It's real. I've witnessed an EVE Online player laying down an orbital strike on a bunch of PS3 dudes. And the crowd went mental. As CCP, creators of EVE Online and DUST 514 are keen to stress, DUST 514 will be the first ever video game connected to another game on another platform. Sadly, despite the coded confirmations, Dust 514 will still be a PS3 exclusive… at launch.
But how will we interact with our console brethren? Is it going to be friendly?
EVE players can offer contracts which will then appear on a board for the console kids to choose from. Capturing bases, hacking mainframes - you know the kind of thing. And in case there aren't any EVE players offering jobs, the AI will lay down a few too.
PC gamers will also get to call down strikes on planets under contention. Who, what, and why you hit will be up to you, but it's an undeniably cool feature that had the Fanfest crowd whooping with delight. Well, most of them; I overheard a disgruntled EVE player talking post-conference: “We're supposed to be the gods aren't we? I want more mayhem. More destruction!” Then he left the toilet.(opens in new tab)
CCP are keen to stress that Dust 514 will be a more inclusive experience which won't just cater to MMO-centric console gamers. Players can jump into a battlefield in seconds, despite their level of dedication to a corp or knowledge of a star map. As David Reid, Chief Marketing Officer at CCP describes it, PS3 players will be “dipping their toes” into EVE Online's universe, not splashing around and making a mess. DUST 514 won't risk the integrity of EVE Online; it'll provide new motivations for existing activities.
CCP's CEO has already admitted that cross-platform interactions will be limited in scope, at least at first. After a few demos and a short hands-on, and I'm left with the impression that DUST players will be more of a mercenary force than an essential component of a successful corporation. CCP are erring on the side of caution, for now.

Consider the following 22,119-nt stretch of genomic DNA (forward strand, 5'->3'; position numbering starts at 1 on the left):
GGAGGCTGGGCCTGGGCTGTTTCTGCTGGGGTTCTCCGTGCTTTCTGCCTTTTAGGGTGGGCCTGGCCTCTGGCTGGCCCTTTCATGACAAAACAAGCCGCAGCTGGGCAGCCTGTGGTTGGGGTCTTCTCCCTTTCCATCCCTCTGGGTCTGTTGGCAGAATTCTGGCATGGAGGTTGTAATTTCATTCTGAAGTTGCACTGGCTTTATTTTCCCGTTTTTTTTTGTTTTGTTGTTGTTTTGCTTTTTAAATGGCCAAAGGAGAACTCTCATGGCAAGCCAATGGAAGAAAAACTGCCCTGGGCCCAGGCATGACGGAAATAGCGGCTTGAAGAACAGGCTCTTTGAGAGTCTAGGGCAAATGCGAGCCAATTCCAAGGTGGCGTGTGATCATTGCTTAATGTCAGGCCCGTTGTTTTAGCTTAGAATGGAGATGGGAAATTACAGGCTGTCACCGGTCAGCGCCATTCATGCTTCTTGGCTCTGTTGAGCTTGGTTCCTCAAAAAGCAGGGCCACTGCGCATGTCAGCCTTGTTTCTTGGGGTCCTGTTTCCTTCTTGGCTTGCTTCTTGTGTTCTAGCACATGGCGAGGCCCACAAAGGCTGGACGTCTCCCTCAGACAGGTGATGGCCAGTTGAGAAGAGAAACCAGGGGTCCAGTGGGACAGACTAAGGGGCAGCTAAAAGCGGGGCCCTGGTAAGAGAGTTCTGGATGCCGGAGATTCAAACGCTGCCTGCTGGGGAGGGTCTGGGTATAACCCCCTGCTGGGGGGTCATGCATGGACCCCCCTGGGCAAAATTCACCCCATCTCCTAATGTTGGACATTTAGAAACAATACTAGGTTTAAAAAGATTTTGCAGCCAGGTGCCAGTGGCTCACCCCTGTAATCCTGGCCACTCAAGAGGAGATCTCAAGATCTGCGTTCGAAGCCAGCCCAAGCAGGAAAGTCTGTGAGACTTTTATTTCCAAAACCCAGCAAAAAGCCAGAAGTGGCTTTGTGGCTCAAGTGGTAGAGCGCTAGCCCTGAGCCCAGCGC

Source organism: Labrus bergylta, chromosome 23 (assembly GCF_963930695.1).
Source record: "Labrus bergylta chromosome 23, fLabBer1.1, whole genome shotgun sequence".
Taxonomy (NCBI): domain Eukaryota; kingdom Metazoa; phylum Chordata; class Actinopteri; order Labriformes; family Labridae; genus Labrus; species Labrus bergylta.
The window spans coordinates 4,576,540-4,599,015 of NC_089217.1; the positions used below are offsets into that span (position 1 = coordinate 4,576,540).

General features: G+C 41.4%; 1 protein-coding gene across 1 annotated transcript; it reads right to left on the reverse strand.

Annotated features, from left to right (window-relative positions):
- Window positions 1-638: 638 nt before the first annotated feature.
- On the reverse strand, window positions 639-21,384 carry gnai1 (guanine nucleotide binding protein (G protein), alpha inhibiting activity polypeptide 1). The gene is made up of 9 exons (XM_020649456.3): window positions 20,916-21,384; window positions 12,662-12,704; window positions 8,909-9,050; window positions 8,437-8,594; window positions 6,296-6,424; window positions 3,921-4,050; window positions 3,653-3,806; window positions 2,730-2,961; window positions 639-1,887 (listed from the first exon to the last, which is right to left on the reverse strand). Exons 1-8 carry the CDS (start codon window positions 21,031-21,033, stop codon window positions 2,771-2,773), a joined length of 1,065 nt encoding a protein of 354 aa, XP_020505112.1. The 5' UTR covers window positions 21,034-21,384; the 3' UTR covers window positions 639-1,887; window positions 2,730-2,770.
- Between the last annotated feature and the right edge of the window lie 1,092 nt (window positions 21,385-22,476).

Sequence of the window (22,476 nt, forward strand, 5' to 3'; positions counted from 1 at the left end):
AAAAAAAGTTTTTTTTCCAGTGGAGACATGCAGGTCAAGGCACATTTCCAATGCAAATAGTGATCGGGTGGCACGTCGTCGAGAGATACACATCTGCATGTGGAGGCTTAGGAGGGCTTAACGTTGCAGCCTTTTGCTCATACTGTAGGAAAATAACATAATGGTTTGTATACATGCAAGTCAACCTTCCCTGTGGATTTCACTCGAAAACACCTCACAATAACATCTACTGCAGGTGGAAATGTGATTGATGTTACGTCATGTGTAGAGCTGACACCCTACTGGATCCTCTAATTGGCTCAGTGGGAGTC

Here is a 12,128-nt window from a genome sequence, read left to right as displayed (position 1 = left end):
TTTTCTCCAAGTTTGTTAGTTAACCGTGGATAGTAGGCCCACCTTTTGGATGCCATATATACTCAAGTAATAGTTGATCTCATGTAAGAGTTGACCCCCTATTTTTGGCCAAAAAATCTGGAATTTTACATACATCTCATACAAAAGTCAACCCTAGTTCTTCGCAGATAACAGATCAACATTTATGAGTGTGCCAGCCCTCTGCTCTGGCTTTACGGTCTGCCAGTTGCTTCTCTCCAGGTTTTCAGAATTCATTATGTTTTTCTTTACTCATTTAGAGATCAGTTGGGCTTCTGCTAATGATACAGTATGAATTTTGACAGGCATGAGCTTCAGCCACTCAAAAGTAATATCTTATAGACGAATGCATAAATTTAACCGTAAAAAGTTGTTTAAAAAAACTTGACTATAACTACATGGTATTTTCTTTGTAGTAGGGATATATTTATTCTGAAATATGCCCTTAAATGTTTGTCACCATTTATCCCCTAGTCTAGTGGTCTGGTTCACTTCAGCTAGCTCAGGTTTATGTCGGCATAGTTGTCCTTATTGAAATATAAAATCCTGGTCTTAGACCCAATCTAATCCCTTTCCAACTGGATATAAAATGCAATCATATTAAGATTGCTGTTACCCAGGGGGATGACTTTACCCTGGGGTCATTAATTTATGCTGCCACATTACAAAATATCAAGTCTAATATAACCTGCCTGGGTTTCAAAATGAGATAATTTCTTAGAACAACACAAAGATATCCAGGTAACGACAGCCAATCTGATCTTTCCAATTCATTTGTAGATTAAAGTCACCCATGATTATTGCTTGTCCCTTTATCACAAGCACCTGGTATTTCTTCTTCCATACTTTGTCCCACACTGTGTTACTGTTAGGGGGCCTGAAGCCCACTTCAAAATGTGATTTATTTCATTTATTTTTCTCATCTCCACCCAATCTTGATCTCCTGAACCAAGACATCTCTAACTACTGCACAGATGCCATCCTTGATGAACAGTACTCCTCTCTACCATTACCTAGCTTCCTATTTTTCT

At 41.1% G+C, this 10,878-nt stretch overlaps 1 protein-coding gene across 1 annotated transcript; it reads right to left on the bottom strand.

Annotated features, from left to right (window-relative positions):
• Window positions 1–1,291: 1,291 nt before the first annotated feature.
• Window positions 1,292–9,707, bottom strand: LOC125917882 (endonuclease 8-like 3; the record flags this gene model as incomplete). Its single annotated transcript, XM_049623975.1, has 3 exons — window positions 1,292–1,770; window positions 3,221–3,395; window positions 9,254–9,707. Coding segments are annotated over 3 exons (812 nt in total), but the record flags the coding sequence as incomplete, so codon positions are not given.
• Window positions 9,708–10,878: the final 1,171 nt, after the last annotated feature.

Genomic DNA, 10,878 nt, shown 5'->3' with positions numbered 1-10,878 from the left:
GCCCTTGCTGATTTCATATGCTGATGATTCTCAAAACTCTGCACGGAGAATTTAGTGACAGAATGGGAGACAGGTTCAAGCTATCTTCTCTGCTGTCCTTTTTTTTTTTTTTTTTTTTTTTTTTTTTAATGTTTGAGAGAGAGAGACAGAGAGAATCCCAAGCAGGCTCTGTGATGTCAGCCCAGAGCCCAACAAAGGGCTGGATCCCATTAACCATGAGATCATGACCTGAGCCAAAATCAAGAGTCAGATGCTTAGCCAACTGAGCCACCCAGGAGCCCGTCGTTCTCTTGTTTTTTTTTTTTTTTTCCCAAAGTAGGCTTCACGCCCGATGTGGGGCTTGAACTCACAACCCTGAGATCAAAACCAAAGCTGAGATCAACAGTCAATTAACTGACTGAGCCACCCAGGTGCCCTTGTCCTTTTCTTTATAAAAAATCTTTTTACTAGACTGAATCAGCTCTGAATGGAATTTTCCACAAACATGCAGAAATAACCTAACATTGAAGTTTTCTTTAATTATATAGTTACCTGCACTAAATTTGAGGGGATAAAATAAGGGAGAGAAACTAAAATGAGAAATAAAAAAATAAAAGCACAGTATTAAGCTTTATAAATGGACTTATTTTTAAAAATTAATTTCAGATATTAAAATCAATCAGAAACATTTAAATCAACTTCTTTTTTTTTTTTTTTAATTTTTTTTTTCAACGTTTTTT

That's not to say that DUST doesn't get deep. It's bringing free to play mechanics to console, and with free-to-play comes customisation. Almost ludicrous amounts of customisation. Just like EVE Online's Marketplace, DUST's store will let players mod their dropsuits, vehicles and weapons to a level beyond anything I've seen in an FPS. Are you opting for an armour repair module or a “complex armour repair” module? One's probably better than the other. And it'll make all the difference when you're storming across the desert with 23 men and a few tanks at your side.(opens in new tab)
And the vehicles, weapons and modules will all be assets in the EVE universe at large. PC players will have opportunity to cater to an entirely different market, constructing PS3 players' tools, even if they don't want to get more directly involved in the combat.
This part of DUST was the most tantalising; just like EVE's moreish ship customisation, the interface is elegant and satisfying to use. “Amazingly it all works on a console controller” says Brandon Ferrino, executive producer of DUST as he shows off the tools. And it is impressive - the level of customisation here goes beyond Call of Duty and even Tribes: Ascend. Want your scout to carry a heavy machine gun instead of a sniper? It's possible. Want to choose the exact turrets for each slot on your dropship? Just pay the appropriate amount of ISK (EVE's in-game currency) or AUR (the currency you purchase with real-life cash) and it'll drop from the sky, exactly as ordered.
There's a skill system too, which includes passive upgrades, like in EVE Online, along with more direct choices post-battle. And there are a lot of them - it'll take 7 years for a player to max out every one. CCP have even hinted at using cloud streaming to bring a slice of the experience to more mobile platforms later on.(opens in new tab)
It's difficult to assess exactly how DUST will play on PS3 - we got to go hands-on, but it was an enclosed team deathmatch with set classes. It feels like a sci-fi Battlefield, albeit one that's less pretty than we're used to seeing on PC, with less snappy mechanics.
DUST 514 is using the - arguably dated - Unreal Engine. The scale might be impressive, but the textures? Not so much. It's a compromise that's necessary, but PC gamers who invest in a PS3 for this FPS experience might end up squinting. Still, these are early days and there's a lot of polish left to come - CCP aren't in a rush; DUST 514 is still listed for a 2012 release.
Dust 514 is a vision of an exciting future. And today's presentation did succeed as a proof of concept. It's a long way off the “Future Vision” trailer of a few months ago though. I can imagine that game running in real-time, but on a different platform. Possibly a more familiar one...